Jamini Roy was born in 1887 in a small village in Beliatore, Bankura district of West Bengal. He joined the Government School of Art, Kolkata in 1903. He began his career by painting in the post impressionistic genre of landscapes and portraits. But after mastering these genres, he drifted towards folk art to find his roots with folk inspired paintings in order to evolve a distinct style of his own. And Jamini Roy’s distinct style indeed became a string socio-cultural and political statement as it became symbolic of a culture trying to find inspiration in its own roots and rich artistic tradition rather than looking towards the west for inspiration.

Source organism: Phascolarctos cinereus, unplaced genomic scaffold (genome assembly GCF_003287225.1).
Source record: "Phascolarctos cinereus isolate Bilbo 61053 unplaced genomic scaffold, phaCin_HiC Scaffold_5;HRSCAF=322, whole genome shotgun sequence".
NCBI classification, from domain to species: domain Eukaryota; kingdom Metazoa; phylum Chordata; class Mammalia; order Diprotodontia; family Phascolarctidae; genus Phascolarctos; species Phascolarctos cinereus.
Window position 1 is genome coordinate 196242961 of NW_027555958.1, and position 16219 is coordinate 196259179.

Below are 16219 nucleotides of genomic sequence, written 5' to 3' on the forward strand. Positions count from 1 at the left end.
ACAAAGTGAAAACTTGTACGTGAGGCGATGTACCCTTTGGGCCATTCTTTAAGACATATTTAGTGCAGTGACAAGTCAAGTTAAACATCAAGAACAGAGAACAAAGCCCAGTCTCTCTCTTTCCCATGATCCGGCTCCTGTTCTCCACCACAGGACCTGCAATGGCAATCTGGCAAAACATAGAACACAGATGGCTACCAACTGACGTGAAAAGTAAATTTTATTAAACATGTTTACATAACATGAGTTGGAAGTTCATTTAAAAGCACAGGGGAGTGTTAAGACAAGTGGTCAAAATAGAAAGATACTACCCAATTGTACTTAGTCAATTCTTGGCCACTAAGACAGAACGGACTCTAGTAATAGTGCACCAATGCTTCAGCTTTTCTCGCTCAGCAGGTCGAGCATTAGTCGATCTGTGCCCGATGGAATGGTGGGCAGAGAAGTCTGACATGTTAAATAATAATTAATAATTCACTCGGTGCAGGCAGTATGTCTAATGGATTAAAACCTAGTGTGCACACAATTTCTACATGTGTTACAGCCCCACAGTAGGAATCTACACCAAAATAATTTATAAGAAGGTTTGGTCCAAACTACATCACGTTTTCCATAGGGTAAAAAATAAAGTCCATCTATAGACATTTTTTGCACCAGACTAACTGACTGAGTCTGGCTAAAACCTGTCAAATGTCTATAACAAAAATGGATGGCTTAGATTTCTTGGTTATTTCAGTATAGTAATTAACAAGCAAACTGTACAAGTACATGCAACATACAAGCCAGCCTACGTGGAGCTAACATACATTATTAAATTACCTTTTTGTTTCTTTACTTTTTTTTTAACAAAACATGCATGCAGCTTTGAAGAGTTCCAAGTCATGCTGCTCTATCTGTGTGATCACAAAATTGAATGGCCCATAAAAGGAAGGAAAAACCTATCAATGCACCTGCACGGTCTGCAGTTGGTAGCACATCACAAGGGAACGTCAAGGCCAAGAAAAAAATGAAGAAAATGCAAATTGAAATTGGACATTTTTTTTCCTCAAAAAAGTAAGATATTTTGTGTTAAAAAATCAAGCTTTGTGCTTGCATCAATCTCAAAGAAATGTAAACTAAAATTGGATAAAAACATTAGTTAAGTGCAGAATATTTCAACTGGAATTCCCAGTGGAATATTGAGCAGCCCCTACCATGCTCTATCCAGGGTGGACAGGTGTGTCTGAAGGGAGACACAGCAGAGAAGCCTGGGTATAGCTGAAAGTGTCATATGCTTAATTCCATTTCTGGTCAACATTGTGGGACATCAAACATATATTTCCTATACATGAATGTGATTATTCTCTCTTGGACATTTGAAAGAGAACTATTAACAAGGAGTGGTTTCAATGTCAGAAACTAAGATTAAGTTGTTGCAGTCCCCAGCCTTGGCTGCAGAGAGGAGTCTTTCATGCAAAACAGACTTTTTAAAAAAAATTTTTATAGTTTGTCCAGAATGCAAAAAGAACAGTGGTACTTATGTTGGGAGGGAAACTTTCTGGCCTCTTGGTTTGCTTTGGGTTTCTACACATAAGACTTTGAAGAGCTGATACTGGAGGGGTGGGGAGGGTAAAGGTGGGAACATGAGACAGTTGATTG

Infact, his rejection of the then ‘modern’ style of painting and his foray into the realm of Bengali folk paintings marked a new beginning in the history of Indian art. Jamini Roy had always tried to preserve certain basic forms, colour and patterns. His subjects are taken from the people around him; the village folk in particular such as the Bauls, Bauris, Santhals or Mallas appear very often. He attempts to shed the non- essentials in his search for certain universal elements and reaches a stage where his figures, shorn of frills and decorations, attain a frieze- like architectonic qualitiy.